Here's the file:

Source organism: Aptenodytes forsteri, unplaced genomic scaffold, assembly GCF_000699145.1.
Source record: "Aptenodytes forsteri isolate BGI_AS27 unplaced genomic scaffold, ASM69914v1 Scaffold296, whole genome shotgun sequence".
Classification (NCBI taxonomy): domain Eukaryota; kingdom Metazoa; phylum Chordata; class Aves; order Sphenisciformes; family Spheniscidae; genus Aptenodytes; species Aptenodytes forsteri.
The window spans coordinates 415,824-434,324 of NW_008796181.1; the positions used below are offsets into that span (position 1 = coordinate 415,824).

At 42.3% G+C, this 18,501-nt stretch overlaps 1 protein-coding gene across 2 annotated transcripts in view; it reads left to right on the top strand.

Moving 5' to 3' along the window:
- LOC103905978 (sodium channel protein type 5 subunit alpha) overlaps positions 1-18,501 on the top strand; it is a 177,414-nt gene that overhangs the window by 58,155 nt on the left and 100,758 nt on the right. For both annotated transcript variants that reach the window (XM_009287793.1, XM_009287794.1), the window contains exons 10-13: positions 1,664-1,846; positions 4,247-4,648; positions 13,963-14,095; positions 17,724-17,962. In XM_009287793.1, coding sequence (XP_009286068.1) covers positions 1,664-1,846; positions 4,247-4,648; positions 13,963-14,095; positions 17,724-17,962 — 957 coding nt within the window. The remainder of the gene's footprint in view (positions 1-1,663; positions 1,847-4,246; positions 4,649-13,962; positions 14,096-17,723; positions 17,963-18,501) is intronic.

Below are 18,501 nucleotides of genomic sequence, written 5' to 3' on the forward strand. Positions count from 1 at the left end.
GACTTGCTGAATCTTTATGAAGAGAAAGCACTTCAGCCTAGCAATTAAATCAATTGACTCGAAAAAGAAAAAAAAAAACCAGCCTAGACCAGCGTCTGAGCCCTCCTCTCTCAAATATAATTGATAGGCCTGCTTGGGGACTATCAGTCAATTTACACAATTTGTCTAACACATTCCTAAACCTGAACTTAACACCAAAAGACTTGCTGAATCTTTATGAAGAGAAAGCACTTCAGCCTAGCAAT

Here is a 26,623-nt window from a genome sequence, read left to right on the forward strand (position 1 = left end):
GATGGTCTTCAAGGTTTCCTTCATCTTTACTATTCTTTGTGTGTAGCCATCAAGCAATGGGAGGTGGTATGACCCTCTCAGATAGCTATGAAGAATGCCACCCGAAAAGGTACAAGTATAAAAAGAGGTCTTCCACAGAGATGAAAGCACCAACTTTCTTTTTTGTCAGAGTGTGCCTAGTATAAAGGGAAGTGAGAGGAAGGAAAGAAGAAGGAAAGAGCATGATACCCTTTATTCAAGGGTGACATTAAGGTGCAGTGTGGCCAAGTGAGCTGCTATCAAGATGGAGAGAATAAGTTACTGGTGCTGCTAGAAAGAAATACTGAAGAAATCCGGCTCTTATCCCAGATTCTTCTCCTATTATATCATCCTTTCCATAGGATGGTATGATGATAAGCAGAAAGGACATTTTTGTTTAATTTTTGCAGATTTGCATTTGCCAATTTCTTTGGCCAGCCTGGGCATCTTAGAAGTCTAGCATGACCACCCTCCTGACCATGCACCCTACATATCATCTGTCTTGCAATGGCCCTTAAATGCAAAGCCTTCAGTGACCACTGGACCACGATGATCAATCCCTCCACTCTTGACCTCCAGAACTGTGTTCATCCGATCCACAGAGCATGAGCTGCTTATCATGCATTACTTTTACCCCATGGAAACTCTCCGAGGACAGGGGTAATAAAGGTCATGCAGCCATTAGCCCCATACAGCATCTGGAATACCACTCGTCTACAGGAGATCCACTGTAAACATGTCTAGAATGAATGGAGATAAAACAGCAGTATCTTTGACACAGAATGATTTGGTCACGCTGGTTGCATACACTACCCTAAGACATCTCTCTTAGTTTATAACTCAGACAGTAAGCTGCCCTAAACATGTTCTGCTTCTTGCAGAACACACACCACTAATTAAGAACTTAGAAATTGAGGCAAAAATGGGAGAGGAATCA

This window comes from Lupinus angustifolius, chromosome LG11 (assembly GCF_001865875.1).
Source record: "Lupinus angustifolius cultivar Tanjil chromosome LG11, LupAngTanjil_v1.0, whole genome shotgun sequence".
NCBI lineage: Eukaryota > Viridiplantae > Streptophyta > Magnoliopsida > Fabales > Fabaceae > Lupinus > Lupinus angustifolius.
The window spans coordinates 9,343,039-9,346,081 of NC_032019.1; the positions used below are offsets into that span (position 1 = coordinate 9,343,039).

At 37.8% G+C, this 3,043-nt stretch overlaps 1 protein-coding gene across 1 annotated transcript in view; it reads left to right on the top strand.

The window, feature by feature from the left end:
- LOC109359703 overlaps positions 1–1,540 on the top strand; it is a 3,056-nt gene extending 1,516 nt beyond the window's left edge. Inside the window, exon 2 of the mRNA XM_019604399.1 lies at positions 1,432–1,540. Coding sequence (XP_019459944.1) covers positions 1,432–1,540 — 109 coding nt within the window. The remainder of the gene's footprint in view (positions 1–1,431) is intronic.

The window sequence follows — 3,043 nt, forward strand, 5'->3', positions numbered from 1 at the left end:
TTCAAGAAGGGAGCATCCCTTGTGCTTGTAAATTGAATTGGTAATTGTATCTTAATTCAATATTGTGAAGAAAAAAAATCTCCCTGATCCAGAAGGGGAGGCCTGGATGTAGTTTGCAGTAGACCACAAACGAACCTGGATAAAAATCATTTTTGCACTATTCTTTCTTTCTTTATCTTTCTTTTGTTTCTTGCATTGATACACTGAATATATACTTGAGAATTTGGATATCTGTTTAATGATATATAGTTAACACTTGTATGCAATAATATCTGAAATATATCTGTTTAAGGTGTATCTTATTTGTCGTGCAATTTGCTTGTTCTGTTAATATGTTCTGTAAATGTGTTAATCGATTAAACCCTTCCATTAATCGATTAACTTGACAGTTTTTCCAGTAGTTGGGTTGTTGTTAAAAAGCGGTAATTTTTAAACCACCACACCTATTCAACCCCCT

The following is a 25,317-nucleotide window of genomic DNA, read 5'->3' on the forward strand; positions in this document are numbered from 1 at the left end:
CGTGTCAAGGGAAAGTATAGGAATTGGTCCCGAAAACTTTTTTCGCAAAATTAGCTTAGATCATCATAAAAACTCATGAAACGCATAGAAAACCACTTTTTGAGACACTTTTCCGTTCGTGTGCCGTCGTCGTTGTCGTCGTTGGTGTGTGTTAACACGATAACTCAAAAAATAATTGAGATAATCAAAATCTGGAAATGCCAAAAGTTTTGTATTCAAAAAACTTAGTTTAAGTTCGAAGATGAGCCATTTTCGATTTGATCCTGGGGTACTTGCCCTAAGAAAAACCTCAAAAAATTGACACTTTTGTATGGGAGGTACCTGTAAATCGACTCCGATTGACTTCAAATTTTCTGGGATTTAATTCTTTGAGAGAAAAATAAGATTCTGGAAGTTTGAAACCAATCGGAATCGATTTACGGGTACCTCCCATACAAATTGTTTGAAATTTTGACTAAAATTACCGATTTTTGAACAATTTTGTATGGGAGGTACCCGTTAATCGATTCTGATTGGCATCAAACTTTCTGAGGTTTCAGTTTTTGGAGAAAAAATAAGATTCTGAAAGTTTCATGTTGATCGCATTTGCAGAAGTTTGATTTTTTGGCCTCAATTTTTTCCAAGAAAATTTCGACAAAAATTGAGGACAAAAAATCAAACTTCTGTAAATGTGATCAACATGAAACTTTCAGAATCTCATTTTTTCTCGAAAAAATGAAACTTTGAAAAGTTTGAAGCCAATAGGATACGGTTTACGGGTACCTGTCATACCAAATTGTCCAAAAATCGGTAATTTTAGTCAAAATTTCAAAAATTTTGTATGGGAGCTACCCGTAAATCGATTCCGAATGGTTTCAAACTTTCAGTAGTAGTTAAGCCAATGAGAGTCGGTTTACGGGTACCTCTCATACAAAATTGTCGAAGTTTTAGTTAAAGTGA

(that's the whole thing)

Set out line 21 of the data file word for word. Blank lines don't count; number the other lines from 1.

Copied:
The following is a 25,317-nucleotide window of genomic DNA, read 5'->3' on the forward strand; positions in this document are numbered from 1 at the left end: